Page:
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I want to run a (para) virtual machine on my Linux console server.
Catch-22 is that the processor does not support VTX/AMDv, so I have to use para virtualization instead of normal/hardware virtualization.

Unfortunately, Xen cannot bridge the WLAN network adapter on my developer machine.
Therefore I can't use Xen, as I can't get it to work properly. If I use NAT on the developer machine, I can't be sure everything/anything works on the server, and I have experienced enough to know that it's only a question of time (most times a very short time) until this will end in disaster, so I do not want that.

The point is I want to be able to transfer the VM image from the developer machine to the server - unchanged.

Is there any other (=better) para virtualization-capable application for Linux other than Xen ?

For example, VirtualBox seemed to never to have problems with bridging network adapters to wlan0, but AFAIK, VirtualBox needs VTX/AMDv, isn't it ?

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An Alternative ...... – One Zero Jun 22 '12 at 9:52
up vote 3 down vote accepted

You can always use KVM, it uses QEMU when VT is not enabled.

Also from the Wikipedia Article:

Software-based virtualization

In the absence of hardware-assisted virtualization, VirtualBox adopts a standard >software-based virtualization approach. This mode supports 32-bit guest OSs which run in rings 0 and 3 of the Intel ring architecture.

So Virtualbox should run just fine

EDIT: For 64 bit guests you can use QEMU. VMware Workstation relies on Binary Translation on non VT enabled hosts but it can't run 64 bit guests that way either.

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I have 64 bit systems, and I don't want to do anything on 32 bit systems anymore, let alone develop on a 64 bit system and deploy on a 32 bit system... – WitchCraft Jun 20 '12 at 18:46 states that KVM doesn't support paravirtualization. – WitchCraft Jun 20 '12 at 18:48
Well I don't know of a non hardware assisted solution that can run 64 bit Operating Systems, I know VMware workstation can but I think you're running headless. Might be possible to run it using SSH forwarding. Also about KVM not supporting para virtualization, it uses QEMU as a fallback in that case. – AndresSM Jun 20 '12 at 19:19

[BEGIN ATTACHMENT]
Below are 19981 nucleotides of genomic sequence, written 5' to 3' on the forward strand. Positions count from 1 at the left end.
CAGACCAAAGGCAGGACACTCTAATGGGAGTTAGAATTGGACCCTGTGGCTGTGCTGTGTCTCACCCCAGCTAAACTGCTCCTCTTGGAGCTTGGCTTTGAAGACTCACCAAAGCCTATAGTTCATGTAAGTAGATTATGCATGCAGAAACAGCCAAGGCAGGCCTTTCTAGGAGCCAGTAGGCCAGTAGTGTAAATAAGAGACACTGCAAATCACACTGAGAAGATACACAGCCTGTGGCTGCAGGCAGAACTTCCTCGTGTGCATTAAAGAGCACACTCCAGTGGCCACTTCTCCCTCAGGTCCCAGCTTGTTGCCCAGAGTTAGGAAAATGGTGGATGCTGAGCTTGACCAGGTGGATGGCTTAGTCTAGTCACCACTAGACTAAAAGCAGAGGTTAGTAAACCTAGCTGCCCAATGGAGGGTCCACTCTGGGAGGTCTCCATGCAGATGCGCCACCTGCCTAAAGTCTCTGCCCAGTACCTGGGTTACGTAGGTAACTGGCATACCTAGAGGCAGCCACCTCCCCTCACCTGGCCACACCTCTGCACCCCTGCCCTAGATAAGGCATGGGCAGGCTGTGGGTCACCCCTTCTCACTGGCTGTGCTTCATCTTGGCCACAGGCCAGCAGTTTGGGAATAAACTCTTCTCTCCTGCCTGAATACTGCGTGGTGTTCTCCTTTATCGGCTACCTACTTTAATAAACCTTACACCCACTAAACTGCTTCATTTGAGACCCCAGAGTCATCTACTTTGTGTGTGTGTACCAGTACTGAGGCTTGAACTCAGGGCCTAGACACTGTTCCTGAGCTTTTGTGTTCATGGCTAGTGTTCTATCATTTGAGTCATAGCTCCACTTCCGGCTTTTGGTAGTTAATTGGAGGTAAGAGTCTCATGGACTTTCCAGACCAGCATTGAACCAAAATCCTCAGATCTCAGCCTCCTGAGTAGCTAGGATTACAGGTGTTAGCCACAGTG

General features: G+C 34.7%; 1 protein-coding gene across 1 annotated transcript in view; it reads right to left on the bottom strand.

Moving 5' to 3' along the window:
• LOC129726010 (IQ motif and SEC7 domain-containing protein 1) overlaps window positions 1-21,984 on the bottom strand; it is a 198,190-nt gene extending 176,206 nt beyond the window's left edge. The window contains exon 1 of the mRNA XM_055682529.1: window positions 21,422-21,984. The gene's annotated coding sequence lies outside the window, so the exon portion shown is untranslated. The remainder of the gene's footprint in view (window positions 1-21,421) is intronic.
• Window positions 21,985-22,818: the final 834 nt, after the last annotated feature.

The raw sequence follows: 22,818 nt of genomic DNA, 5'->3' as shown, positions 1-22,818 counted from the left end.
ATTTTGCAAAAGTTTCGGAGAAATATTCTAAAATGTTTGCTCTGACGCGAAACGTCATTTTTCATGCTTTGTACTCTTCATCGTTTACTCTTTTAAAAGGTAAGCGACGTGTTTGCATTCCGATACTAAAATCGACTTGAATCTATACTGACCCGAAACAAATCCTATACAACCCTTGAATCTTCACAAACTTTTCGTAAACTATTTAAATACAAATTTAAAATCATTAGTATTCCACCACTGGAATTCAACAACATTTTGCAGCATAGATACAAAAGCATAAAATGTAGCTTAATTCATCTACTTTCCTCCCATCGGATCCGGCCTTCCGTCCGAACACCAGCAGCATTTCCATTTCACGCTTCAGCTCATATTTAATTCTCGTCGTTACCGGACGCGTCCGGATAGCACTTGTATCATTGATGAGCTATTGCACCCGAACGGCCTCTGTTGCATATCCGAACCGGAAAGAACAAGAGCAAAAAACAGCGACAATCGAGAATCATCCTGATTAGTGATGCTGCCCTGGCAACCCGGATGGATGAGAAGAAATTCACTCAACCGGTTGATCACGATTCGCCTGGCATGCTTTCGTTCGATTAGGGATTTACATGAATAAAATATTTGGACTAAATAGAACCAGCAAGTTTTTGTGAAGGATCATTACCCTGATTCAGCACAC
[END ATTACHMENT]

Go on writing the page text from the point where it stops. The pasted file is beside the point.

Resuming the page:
Correct, I am running it headless on the server (not on the developer machine though). – WitchCraft Aug 4 '12 at 22:19

I use both Virtualbox, and VMWare Workstation 8. I personally prefer VMWare, because to me it's faster, and I have been using it from my windows days, so you can say I'm more comfortable with it. Both packages require that the hardware virtualization features first need to be enabled in the BIOS, before they can use it. Both will give you the option to enable or disable that feature, but with it, applications running in a guest can take advantage of these virtualization technologies.

VMware is adding support for paravirtualized operating systems as they become adopted in commercial operating system distributions across its virtual infrastructure platform products.

Source: VMWare

Both packages will allow you to run the guest operating system un-modified.

For a more detailed introduction, see the Wikipedia article about virtual machines.

I forgot to say, if you're using Citrix XEN, I would suggest that you stick with it.

share|improve this answer
in other words: VMware doesn't yet support paravirtualization, which is kindof a drawback if your server doesn't support VTx/AMDv... – WitchCraft Jun 20 '12 at 17:28

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